Little Big Adventure - One Of The neatest games you ever did see - has spawned a sequel. Fittingly, it's called Little Big Adventure 2, and if it doesn't turn out to be one of the best games of I'll eat my hat, then regurgitate the and eat it a second time. Because judging by what I've seen (and played), it's going to be magnificent - an arcade adventure of rare calibre.
The action takes place upon a superbly-realised fantasy world. If God had dropped acid (just say no, kids) while creating our planet Earth, it could have turned out like the « planet Twinsun: brightly-coloured, populated by Quetches E (basically humanoid, fondness for ponytails), Grobos (cute li'l elephants), Rabibunnies (physique of Nicholas Lynd-: hurst, head of Hartley Hare), and Spheros (short, fat and round, but cheerful nonetheless). It's a charming place to live and doubtless an ideal holiday location too.
You play the role of Twinsen, a Quetch whose moniker is irritatingly similar to that of the planet he inhabits. Twinsen's something of a Twinsuniun hero since he overthrew Dr Funfrock, the crazed dictator who was ruling the roost in LBA Numero One-o. Revolutionary spunkiness aside, Twinsen's a fertile little so and so, as the bulbous abdomen of his beloved wife Zoe makes clear - she's expecting their first child. When the game opens, the loving couple are relaxing at home. He's doing a spot of decorating, she's pottering around, doing breathing exercises and generally 'being pregnant'. It's all so thrillingly domesticated, yet simultaneously urbane, you half expect Bob Hoskins to suddenly wander on-set and start harping on about the telephone bill, in that curious cheery-cockney-geezer-who-inexplicably-never-uses-the-'f-word' manner of his. That doesn't happen. Indeed, to start with, more or less nothing happens. But don't be fooled. Strange doings are afoot. For despite the low-key opening, LBA2 is one of the most imaginative games of the year...
In an act of geekoid prick-teasing matched only by iD's infamous 'Qtest' Quake deathmatch beta release, EA supplied me with a fully-playable, pre-release version of LBA2 which was approximately 95% complete. Well, '95% complete', that is, if you care to overlook two minor details:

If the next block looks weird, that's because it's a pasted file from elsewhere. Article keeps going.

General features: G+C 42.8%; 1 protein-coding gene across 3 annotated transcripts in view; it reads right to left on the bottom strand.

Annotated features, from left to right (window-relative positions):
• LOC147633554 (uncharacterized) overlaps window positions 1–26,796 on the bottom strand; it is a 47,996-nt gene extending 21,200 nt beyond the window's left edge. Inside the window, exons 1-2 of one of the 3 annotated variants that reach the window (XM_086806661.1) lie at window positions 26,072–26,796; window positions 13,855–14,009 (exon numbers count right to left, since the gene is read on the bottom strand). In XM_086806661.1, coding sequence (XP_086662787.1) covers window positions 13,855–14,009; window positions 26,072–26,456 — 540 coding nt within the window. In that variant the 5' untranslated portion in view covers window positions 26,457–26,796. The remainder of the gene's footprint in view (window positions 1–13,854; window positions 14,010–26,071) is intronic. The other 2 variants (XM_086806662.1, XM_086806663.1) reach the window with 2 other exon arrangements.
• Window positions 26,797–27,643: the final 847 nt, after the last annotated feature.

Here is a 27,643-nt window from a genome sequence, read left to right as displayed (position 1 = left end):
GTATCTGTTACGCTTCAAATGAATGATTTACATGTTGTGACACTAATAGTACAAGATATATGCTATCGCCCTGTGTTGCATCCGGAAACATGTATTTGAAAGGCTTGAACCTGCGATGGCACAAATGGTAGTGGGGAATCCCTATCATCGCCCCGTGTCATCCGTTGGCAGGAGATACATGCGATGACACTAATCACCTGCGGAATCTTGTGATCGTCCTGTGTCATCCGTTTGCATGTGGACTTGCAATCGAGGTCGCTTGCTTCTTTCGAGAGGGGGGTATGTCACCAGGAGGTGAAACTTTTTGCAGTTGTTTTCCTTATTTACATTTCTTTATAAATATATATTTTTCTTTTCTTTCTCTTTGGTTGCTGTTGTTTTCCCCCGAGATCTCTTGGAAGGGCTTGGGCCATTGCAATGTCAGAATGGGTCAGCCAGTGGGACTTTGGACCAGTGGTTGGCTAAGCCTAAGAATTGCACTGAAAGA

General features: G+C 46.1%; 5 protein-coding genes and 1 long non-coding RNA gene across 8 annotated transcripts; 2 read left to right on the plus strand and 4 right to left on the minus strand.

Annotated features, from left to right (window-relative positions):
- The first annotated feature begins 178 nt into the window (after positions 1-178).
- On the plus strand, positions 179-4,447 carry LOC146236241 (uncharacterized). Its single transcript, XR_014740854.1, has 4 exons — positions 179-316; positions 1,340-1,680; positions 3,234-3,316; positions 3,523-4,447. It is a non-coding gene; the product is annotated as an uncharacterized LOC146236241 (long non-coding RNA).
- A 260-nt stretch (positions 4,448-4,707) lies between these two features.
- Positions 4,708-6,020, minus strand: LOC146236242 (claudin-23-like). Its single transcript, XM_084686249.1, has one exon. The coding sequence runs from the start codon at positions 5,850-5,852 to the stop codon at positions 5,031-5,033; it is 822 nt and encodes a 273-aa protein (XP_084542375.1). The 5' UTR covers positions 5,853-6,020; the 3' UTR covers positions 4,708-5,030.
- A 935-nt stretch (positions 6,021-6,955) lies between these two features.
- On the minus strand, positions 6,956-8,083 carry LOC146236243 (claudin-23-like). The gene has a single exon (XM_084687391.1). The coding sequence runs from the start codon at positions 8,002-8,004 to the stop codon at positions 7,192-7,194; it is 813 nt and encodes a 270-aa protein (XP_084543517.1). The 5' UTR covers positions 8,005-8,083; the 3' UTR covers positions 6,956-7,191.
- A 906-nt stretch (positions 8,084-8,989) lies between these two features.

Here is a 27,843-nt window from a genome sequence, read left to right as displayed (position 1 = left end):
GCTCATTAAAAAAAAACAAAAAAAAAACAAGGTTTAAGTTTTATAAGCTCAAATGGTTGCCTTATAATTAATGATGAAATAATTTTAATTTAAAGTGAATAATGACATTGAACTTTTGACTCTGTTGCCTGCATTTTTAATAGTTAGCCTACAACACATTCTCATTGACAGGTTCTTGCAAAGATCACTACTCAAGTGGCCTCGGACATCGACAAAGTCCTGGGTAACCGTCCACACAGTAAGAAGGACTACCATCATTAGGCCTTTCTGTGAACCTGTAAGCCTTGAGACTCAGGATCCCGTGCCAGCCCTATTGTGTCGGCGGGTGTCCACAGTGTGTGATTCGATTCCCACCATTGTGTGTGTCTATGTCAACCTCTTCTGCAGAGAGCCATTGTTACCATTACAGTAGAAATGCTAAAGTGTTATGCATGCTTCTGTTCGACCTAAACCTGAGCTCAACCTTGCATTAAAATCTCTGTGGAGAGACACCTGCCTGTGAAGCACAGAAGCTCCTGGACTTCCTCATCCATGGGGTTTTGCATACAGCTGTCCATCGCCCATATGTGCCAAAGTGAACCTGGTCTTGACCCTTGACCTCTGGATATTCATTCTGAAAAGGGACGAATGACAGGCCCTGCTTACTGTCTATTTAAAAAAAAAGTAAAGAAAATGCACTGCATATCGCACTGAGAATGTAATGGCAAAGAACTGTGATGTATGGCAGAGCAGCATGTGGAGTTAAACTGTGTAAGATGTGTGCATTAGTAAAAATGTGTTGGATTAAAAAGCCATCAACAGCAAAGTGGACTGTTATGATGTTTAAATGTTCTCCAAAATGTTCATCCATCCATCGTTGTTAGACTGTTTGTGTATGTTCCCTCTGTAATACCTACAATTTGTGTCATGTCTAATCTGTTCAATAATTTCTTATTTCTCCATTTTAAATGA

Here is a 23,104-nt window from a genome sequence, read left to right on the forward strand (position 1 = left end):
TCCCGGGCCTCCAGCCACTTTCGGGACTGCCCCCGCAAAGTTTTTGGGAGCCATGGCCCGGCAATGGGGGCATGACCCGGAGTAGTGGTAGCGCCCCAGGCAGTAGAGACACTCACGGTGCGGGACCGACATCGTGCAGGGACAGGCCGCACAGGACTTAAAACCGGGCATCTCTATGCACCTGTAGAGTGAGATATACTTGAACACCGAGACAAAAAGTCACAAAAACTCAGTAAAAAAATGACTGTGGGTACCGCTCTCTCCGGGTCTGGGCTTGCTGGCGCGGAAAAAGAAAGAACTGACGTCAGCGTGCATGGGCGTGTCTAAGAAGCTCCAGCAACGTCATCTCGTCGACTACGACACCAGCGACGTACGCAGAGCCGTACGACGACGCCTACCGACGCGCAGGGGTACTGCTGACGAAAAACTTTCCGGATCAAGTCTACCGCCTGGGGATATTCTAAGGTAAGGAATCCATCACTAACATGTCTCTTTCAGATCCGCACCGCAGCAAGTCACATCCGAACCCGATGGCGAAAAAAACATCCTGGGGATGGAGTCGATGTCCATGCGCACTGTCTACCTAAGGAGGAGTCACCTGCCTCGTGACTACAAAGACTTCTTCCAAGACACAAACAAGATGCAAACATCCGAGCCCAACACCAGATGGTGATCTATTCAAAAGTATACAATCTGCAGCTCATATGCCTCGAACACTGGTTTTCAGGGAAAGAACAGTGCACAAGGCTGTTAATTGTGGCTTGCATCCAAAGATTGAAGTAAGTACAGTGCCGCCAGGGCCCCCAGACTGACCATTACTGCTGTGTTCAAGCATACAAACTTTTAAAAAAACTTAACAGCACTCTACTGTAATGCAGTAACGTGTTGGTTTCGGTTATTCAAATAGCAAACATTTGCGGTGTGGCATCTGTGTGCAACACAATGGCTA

1) the voiceovers and many of the sound effects are missing... and 2) the entire thing's in sodding French.
Now, my command of the French language is matched only by my blindfolded stilt-dancing prowess. Consequently, I was forced to chew upon my own linguistic ignorance each time any one of the game's 300 characters said anything. And believe you me, they're a talkative bunch. If the first game's anything to go by, the things they say help to explain and advance the plot - so naturally I was condemned to confusion. I spent a while near the start of the game dashing around in a thunderstorm, chasing a Rabibunny who I think had stolen an umbrella, chatting to a rotund, pea-shooting schoolboy about God knows what, fiddling with my 'Ball Magique' and wondering where on earth my 'wife' had suddenly buggered off to (being chatted up by a bloke who speaks fluent French, no doubt).
Time to consult the press release and find out what's up, whereupon I discover that LBA2 revolves around a bit of extra-terrestrial skulduggery. It's flying saucers ahoy as Twinsun plays host to the Esmers, a race of grim-faced aliens hailing from Planet Zeelich. Upon touchdown they're all smiles, handshakes and "we come in peace", but let's face it - they ain't fooling no one.
Sure enough, it soon transpires that they're hatching a plot to cause a collision between Twinsun and the nearby Emerald Moon, in order to split the planet asunder and get their filthy alien mitts on the magic power lurking within. The swines. Naturally, it's all down to Twinsen (ie you) to sort the whole sorry mess out - and as anyone who has played the first LBA can testify, it's likely to be a mammoth under-taking. And indeed, a second glance at the press release reveals that the game features 'around 220 locations, distributed on three planets'. Not the sort of thing you knock off during a lunch break, then.
The English, Patient?
Thoughtfully, EA also supplied some savegames, so that I could trespass my way into some of the later stages. I say 'some' savegames - in fact there were 90 of the things, spaced widely apart and spanning the entire game from the opening scene right up to "Le Conflict Final". Having dipped into several of them at random, it's clear that LBA2 isn't just huge, it's also hugely entertaining. From sand-dune buggy races, to low-gravity moon exploration, Twinsen is set to encounter far more variety than he did on his last excursion. Within 20 minutes of savegame exploration, I'd seen more bizarre and unusual things than I did the last time I went abroad. Considering I stayed next to Amsterdam's red-light district, that's quite an achievement.
What we have here is a videogame that positively overflows with invention, warm-hearted quirkiness, even - and I mean this - effortless beauty. The graphics are crisp, clear and uncluttered (somehow they remind me of the old TinTin comic stories), the animation exemplary (when you can tell a lot about a character simply by the way he moves, it speaks volumes about the skill of the animator). It all looks so enticing, so captivating and enchanting, that I can't wait to get my hands upon the final - English language - version. I want it. I want it bad.
Processor: PC compatible,
OS: Windows 9x, Windows 2000 Windows XP, Vista, Win 7, Win 8, Win 10.
Game Features:Single game mode